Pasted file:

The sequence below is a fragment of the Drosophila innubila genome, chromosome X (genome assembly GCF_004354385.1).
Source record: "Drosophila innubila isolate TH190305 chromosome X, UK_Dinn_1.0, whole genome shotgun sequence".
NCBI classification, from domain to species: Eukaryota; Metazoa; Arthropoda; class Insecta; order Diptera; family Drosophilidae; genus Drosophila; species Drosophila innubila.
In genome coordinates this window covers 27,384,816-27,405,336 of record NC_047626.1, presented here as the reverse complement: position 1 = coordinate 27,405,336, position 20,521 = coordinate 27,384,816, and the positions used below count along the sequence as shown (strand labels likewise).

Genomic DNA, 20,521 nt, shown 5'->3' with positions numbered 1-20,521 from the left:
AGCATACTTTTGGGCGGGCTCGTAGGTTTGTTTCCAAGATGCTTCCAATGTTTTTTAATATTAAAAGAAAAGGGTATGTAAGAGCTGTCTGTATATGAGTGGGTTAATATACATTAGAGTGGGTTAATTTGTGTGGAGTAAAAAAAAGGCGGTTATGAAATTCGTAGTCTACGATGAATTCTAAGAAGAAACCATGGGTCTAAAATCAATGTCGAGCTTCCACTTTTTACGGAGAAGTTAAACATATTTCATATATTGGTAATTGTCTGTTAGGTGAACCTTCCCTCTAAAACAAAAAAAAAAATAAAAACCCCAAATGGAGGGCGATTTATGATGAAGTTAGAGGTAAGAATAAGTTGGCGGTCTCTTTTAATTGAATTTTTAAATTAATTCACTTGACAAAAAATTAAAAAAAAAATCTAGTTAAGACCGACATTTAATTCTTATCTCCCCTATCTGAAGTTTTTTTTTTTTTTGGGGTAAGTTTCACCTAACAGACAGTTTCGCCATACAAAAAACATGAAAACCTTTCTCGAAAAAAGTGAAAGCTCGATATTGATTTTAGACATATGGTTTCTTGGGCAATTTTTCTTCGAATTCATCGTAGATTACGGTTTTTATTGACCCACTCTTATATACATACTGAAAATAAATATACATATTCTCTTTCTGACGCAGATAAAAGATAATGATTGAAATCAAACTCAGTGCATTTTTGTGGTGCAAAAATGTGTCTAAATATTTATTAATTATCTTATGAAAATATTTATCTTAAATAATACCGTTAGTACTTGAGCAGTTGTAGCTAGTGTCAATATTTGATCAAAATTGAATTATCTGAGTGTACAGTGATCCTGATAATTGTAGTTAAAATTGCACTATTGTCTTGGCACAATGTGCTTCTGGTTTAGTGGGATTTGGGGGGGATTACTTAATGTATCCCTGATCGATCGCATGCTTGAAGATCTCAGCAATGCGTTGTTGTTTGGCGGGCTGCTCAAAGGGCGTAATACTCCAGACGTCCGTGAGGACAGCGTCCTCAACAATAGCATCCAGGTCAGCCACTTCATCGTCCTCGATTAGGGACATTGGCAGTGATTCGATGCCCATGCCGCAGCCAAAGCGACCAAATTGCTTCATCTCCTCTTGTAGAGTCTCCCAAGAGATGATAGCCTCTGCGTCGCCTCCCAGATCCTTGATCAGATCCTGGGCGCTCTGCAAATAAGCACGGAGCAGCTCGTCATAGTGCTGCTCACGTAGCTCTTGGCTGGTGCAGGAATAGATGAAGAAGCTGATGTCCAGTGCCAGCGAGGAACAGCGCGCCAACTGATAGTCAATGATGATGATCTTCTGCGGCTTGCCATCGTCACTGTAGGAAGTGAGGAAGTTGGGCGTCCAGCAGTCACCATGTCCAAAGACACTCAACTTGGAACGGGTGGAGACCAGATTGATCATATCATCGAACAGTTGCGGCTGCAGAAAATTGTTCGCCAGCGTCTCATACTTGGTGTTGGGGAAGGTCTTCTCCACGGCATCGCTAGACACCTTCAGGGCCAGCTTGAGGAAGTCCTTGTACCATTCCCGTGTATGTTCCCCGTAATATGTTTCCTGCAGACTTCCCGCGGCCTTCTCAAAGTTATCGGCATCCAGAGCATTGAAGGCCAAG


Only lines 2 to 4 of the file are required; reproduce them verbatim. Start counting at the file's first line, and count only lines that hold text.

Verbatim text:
Source record: "Drosophila innubila isolate TH190305 chromosome X, UK_Dinn_1.0, whole genome shotgun sequence".
NCBI classification, from domain to species: Eukaryota; Metazoa; Arthropoda; class Insecta; order Diptera; family Drosophilidae; genus Drosophila; species Drosophila innubila.
In genome coordinates this window covers 27,384,816-27,405,336 of record NC_047626.1, presented here as the reverse complement: position 1 = coordinate 27,405,336, position 20,521 = coordinate 27,384,816, and the positions used below count along the sequence as shown (strand labels likewise).